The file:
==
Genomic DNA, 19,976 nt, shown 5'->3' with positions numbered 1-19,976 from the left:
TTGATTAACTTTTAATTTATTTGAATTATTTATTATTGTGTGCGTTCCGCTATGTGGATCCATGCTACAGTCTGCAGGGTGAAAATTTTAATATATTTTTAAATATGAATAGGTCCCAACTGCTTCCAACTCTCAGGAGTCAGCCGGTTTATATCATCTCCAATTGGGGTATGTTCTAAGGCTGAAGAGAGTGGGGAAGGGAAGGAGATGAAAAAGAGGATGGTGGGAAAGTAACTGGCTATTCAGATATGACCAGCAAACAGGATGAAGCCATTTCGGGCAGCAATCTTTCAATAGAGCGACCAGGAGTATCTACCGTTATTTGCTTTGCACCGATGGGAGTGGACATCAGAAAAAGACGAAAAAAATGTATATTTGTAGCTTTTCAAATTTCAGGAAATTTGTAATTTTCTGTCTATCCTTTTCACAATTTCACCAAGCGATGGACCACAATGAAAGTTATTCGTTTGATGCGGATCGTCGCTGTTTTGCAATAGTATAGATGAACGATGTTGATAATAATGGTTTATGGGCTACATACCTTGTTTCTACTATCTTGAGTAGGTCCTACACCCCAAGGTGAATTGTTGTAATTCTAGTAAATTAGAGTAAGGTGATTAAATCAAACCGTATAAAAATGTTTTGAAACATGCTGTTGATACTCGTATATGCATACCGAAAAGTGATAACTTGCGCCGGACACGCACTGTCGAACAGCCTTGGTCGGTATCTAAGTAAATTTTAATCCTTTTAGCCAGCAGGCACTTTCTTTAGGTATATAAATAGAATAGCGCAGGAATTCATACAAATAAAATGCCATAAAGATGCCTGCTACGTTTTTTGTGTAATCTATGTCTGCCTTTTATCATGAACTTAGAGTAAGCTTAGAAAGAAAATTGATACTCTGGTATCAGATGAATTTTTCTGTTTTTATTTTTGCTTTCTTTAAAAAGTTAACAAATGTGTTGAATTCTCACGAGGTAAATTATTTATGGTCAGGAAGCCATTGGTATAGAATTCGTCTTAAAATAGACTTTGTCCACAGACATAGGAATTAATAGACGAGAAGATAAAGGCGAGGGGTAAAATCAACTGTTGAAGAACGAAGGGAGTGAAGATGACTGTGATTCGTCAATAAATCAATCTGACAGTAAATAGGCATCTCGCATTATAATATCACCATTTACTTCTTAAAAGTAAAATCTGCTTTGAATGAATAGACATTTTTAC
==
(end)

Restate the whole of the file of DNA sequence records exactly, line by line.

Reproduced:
Genomic DNA, 19,976 nt, shown 5'->3' with positions numbered 1-19,976 from the left:
TTGATTAACTTTTAATTTATTTGAATTATTTATTATTGTGTGCGTTCCGCTATGTGGATCCATGCTACAGTCTGCAGGGTGAAAATTTTAATATATTTTTAAATATGAATAGGTCCCAACTGCTTCCAACTCTCAGGAGTCAGCCGGTTTATATCATCTCCAATTGGGGTATGTTCTAAGGCTGAAGAGAGTGGGGAAGGGAAGGAGATGAAAAAGAGGATGGTGGGAAAGTAACTGGCTATTCAGATATGACCAGCAAACAGGATGAAGCCATTTCGGGCAGCAATCTTTCAATAGAGCGACCAGGAGTATCTACCGTTATTTGCTTTGCACCGATGGGAGTGGACATCAGAAAAAGACGAAAAAAATGTATATTTGTAGCTTTTCAAATTTCAGGAAATTTGTAATTTTCTGTCTATCCTTTTCACAATTTCACCAAGCGATGGACCACAATGAAAGTTATTCGTTTGATGCGGATCGTCGCTGTTTTGCAATAGTATAGATGAACGATGTTGATAATAATGGTTTATGGGCTACATACCTTGTTTCTACTATCTTGAGTAGGTCCTACACCCCAAGGTGAATTGTTGTAATTCTAGTAAATTAGAGTAAGGTGATTAAATCAAACCGTATAAAAATGTTTTGAAACATGCTGTTGATACTCGTATATGCATACCGAAAAGTGATAACTTGCGCCGGACACGCACTGTCGAACAGCCTTGGTCGGTATCTAAGTAAATTTTAATCCTTTTAGCCAGCAGGCACTTTCTTTAGGTATATAAATAGAATAGCGCAGGAATTCATACAAATAAAATGCCATAAAGATGCCTGCTACGTTTTTTGTGTAATCTATGTCTGCCTTTTATCATGAACTTAGAGTAAGCTTAGAAAGAAAATTGATACTCTGGTATCAGATGAATTTTTCTGTTTTTATTTTTGCTTTCTTTAAAAAGTTAACAAATGTGTTGAATTCTCACGAGGTAAATTATTTATGGTCAGGAAGCCATTGGTATAGAATTCGTCTTAAAATAGACTTTGTCCACAGACATAGGAATTAATAGACGAGAAGATAAAGGCGAGGGGTAAAATCAACTGTTGAAGAACGAAGGGAGTGAAGATGACTGTGATTCGTCAATAAATCAATCTGACAGTAAATAGGCATCTCGCATTATAATATCACCATTTACTTCTTAAAAGTAAAATCTGCTTTGAATGAATAGACATTTTTAC